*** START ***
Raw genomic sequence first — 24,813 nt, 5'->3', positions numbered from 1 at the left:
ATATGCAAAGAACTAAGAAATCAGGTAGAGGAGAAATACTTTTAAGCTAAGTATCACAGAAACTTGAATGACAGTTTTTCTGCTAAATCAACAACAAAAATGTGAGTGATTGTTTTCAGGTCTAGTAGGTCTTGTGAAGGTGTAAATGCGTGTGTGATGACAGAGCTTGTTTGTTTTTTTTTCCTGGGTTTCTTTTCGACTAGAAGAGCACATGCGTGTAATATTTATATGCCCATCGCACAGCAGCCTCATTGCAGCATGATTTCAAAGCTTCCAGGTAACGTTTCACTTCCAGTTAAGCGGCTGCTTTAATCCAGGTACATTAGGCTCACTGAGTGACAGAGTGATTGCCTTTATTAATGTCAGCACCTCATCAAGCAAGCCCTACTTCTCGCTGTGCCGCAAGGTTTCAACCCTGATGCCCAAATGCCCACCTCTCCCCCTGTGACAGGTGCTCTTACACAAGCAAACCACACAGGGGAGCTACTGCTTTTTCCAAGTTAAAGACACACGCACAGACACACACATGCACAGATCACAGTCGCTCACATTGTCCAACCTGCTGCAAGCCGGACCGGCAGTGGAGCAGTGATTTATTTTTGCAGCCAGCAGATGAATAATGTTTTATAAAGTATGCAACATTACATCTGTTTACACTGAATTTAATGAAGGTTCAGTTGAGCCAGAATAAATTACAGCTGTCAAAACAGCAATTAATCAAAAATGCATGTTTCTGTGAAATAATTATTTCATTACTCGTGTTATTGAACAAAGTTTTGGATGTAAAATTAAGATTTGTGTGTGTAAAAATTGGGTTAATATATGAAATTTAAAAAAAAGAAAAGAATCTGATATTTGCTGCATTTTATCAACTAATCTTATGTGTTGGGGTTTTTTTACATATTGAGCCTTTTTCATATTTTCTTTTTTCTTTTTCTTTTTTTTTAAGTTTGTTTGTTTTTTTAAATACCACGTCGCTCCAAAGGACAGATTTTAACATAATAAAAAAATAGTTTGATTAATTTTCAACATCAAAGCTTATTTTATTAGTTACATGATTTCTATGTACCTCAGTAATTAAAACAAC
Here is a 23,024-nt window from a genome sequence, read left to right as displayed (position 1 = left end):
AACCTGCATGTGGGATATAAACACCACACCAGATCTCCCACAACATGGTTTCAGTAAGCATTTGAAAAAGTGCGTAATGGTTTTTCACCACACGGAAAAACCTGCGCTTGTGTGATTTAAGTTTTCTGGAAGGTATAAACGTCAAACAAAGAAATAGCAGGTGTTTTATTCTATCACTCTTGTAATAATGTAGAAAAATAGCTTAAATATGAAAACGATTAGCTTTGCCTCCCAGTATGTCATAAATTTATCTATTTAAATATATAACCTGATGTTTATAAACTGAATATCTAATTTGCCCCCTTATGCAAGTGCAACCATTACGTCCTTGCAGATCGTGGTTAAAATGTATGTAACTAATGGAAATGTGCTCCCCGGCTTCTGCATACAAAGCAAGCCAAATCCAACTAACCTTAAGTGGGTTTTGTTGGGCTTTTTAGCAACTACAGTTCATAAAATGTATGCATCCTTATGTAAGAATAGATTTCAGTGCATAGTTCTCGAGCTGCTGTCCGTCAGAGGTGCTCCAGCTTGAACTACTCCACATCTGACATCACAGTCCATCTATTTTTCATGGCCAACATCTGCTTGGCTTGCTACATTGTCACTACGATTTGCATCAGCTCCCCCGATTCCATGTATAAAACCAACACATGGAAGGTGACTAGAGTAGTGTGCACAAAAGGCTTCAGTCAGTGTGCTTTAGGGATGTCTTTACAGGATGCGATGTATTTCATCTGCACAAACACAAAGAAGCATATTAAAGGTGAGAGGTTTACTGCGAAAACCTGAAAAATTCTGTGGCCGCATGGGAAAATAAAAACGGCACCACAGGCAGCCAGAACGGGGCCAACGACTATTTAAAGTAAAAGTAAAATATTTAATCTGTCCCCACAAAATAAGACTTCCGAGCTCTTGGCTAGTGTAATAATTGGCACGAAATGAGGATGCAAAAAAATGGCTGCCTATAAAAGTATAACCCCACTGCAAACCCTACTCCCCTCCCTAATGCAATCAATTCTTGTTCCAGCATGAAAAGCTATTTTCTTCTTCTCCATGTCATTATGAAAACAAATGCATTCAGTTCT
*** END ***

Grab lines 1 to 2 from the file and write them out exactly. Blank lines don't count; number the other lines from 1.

Raw genomic sequence first — 24,813 nt, 5'->3', positions numbered from 1 at the left:
ATATGCAAAGAACTAAGAAATCAGGTAGAGGAGAAATACTTTTAAGCTAAGTATCACAGAAACTTGAATGACAGTTTTTCTGCTAAATCAACAACAAAAATGTGAGTGATTGTTTTCAGGTCTAGTAGGTCTTGTGAAGGTGTAAATGCGTGTGTGATGACAGAGCTTGTTTGTTTTTTTTTCCTGGGTTTCTTTTCGACTAGAAGAGCACATGCGTGTAATATTTATATGCCCATCGCACAGCAGCCTCATTGCAGCATGATTTCAAAGCTTCCAGGTAACGTTTCACTTCCAGTTAAGCGGCTGCTTTAATCCAGGTACATTAGGCTCACTGAGTGACAGAGTGATTGCCTTTATTAATGTCAGCACCTCATCAAGCAAGCCCTACTTCTCGCTGTGCCGCAAGGTTTCAACCCTGATGCCCAAATGCCCACCTCTCCCCCTGTGACAGGTGCTCTTACACAAGCAAACCACACAGGGGAGCTACTGCTTTTTCCAAGTTAAAGACACACGCACAGACACACACATGCACAGATCACAGTCGCTCACATTGTCCAACCTGCTGCAAGCCGGACCGGCAGTGGAGCAGTGATTTATTTTTGCAGCCAGCAGATGAATAATGTTTTATAAAGTATGCAACATTACATCTGTTTACACTGAATTTAATGAAGGTTCAGTTGAGCCAGAATAAATTACAGCTGTCAAAACAGCAATTAATCAAAAATGCATGTTTCTGTGAAATAATTATTTCATTACTCGTGTTATTGAACAAAGTTTTGGATGTAAAATTAAGATTTGTGTGTGTAAAAATTGGGTTAATATATGAAATTTAAAAAAAAGAAAAGAATCTGATATTTGCTGCATTTTATCAACTAATCTTATGTGTTGGGGTTTTTTTACATATTGAGCCTTTTTCATATTTTCTTTTTTCTTTTTCTTTTTTTTTAAGTTTGTTTGTTTTTTTAAATACCACGTCGCTCCAAAGGACAGATTTTAACATAATAAAAAAATAGTTTGATTAATTTTCAACATCAAAGCTTATTTTATTAGTTACATGATTTCTATGTACCTCAGTAATTAAAACAAC